Black Mirror: “Men Against Fire” Season 3 Episode 5 Review

Photo Credit:

If you’ve seen every episode of Black Mirror before “Men Against Fire,” it probably felt relatively familiar to you. It follows the very root of the series, which is telling unsettling, complex stories about modern society and the assaulting evolution of technology. Yet, I noticed maybe 15 minutes into the episode that “Men Against Fire” felt a little by the numbers. It’s relatively understandable. This is the anthology series’ longest season by far, and anthologies by nature aren’t all winners. The episode isn’t a dud, necessarily, but it is easily the weakest of season three so far.

Taking place in a post-apocolyptic society, we follow a group of soldiers, our story surrogate being Stripe (Malachi Kirby), as they fight an opposing force of supposedly diseased humans now known as “roaches.” The first confrontation with them shows them to be vampire-esque humanoids that are fully capable of using technology, as one shines a green light of sorts in Stripe’s eyes. This flash ends up messing with Stripe’s neural implant, which allows the military to upload tactical maps and other useful military stuff right before his eyes. But the further the implant fails, the more Stripe begins to question his reality and exactly what the “roaches” are.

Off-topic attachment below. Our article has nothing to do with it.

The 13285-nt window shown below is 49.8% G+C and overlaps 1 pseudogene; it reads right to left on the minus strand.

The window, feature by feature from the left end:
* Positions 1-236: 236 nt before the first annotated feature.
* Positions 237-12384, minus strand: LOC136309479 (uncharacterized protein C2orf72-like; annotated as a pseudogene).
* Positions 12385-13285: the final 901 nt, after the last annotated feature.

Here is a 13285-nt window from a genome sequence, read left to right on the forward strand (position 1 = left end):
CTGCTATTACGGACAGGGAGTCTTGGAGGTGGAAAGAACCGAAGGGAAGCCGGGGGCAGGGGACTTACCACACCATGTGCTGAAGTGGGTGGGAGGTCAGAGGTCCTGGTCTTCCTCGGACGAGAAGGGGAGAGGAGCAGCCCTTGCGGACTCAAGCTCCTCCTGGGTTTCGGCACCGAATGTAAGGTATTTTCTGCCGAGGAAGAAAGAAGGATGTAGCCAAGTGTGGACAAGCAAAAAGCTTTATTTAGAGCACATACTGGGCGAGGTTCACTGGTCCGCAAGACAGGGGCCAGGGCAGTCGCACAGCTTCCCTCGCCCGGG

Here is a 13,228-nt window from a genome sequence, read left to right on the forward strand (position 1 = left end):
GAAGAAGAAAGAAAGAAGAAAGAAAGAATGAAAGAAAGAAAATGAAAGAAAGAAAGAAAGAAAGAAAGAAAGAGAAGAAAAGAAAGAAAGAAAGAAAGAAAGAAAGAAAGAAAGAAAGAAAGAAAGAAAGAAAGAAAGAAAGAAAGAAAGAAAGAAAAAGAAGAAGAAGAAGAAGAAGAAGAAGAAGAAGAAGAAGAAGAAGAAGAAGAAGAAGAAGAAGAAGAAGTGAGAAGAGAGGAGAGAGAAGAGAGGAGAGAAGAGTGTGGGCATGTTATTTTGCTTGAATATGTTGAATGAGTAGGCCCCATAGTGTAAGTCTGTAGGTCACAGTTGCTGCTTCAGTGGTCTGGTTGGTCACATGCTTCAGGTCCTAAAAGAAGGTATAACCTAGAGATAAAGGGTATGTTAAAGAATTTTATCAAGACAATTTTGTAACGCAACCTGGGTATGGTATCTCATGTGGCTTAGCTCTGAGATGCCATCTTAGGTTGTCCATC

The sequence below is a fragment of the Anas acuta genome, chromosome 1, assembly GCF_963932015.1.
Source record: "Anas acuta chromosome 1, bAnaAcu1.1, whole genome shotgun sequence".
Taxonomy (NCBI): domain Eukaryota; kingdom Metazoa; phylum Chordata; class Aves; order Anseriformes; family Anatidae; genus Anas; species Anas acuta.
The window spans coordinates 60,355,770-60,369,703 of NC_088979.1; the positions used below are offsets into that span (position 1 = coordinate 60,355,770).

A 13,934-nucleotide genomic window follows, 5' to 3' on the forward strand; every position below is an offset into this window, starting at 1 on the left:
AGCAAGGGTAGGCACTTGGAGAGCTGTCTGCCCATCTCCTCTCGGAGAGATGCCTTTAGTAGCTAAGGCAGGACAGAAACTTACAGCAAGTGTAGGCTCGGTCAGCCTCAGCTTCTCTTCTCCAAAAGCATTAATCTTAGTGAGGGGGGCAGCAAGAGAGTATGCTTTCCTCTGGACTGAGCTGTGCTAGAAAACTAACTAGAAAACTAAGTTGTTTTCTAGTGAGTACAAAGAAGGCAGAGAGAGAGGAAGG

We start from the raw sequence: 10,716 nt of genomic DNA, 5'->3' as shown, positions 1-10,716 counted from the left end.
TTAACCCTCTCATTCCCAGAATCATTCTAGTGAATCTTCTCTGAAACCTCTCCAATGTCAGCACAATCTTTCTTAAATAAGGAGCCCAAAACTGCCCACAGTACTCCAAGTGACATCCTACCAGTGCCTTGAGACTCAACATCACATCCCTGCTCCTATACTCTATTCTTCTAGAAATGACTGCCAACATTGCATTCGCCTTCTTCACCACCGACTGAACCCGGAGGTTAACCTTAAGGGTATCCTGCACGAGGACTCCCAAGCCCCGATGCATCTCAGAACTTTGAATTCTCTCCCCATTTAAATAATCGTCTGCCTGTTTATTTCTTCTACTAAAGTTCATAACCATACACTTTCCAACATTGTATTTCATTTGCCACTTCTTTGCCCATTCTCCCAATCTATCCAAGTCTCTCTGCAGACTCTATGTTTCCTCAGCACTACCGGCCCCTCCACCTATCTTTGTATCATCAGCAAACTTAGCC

Questioning reality is a common theme for Black Mirror, previously explored this season in “Playtest” and “San Junipero,” both stronger, fresher entries than this one. The story of “Men Against Fire” just seems to follow all the normal tropes. Actually, if you turn the “roaches” into the Na’vi, you have a grittier version of Avatar with a much bleaker ending.

Director Jakob Verbruggen, a House of Cards alum, shoots the episode well enough, constructing some solid close-quarters fight scenes. But this episode also lacks the style flourishes that made all of the previous four of season three individually special. The complete package just ends up feeling a bit half-baked. Still, there’s enough intrigue here that proves, even when Black Mirror is on autopilot, it’s still better than a lot of other TV shows out there. Grade: B-

By Matt Dougherty

Leave a Reply

Your email address will not be published. Required fields are marked *